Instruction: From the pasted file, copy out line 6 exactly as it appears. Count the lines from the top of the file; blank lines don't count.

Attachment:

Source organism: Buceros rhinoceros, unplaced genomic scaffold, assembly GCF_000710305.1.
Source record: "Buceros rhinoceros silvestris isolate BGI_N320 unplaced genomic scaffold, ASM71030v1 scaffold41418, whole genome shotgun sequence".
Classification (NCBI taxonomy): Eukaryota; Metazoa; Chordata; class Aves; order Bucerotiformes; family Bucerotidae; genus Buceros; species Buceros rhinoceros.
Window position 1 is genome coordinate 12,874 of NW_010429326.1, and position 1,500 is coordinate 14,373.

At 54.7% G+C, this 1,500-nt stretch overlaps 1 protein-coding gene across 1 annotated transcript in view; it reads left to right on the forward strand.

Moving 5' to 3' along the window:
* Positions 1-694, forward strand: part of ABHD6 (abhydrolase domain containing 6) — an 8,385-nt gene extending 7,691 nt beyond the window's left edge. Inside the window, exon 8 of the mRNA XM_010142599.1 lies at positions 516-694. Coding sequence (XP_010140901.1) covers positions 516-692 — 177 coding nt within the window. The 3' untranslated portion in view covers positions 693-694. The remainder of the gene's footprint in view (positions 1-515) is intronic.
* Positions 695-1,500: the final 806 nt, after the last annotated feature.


Moving 5' to 3' along the window: